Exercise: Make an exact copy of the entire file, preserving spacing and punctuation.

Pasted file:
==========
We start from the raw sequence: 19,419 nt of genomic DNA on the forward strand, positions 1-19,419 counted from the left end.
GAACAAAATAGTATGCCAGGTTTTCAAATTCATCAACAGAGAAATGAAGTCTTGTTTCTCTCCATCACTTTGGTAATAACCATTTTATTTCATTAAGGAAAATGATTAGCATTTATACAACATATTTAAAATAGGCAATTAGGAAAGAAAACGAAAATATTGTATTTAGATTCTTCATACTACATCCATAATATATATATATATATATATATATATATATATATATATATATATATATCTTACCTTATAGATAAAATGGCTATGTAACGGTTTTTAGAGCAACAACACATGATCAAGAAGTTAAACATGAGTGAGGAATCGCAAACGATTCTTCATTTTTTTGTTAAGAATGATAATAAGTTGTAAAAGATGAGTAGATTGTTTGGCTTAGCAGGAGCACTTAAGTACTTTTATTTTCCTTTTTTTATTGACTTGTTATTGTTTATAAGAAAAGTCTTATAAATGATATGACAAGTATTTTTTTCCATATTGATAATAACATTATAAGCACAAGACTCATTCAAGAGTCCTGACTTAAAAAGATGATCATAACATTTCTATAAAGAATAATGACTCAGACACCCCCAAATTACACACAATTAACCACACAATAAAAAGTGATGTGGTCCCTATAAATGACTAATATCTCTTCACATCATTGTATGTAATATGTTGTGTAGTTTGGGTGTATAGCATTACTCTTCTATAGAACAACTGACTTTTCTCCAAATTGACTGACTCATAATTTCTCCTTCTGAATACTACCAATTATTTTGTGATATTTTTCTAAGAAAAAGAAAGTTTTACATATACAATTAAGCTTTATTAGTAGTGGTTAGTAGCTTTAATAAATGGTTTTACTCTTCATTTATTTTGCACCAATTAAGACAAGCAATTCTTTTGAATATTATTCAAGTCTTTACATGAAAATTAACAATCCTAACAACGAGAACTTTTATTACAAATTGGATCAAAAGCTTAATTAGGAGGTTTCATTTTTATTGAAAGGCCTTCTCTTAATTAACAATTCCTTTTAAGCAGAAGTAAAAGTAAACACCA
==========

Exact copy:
We start from the raw sequence: 19,419 nt of genomic DNA on the forward strand, positions 1-19,419 counted from the left end.
GAACAAAATAGTATGCCAGGTTTTCAAATTCATCAACAGAGAAATGAAGTCTTGTTTCTCTCCATCACTTTGGTAATAACCATTTTATTTCATTAAGGAAAATGATTAGCATTTATACAACATATTTAAAATAGGCAATTAGGAAAGAAAACGAAAATATTGTATTTAGATTCTTCATACTACATCCATAATATATATATATATATATATATATATATATATATATATATATATATATCTTACCTTATAGATAAAATGGCTATGTAACGGTTTTTAGAGCAACAACACATGATCAAGAAGTTAAACATGAGTGAGGAATCGCAAACGATTCTTCATTTTTTTGTTAAGAATGATAATAAGTTGTAAAAGATGAGTAGATTGTTTGGCTTAGCAGGAGCACTTAAGTACTTTTATTTTCCTTTTTTTATTGACTTGTTATTGTTTATAAGAAAAGTCTTATAAATGATATGACAAGTATTTTTTTCCATATTGATAATAACATTATAAGCACAAGACTCATTCAAGAGTCCTGACTTAAAAAGATGATCATAACATTTCTATAAAGAATAATGACTCAGACACCCCCAAATTACACACAATTAACCACACAATAAAAAGTGATGTGGTCCCTATAAATGACTAATATCTCTTCACATCATTGTATGTAATATGTTGTGTAGTTTGGGTGTATAGCATTACTCTTCTATAGAACAACTGACTTTTCTCCAAATTGACTGACTCATAATTTCTCCTTCTGAATACTACCAATTATTTTGTGATATTTTTCTAAGAAAAAGAAAGTTTTACATATACAATTAAGCTTTATTAGTAGTGGTTAGTAGCTTTAATAAATGGTTTTACTCTTCATTTATTTTGCACCAATTAAGACAAGCAATTCTTTTGAATATTATTCAAGTCTTTACATGAAAATTAACAATCCTAACAACGAGAACTTTTATTACAAATTGGATCAAAAGCTTAATTAGGAGGTTTCATTTTTATTGAAAGGCCTTCTCTTAATTAACAATTCCTTTTAAGCAGAAGTAAAAGTAAACACCA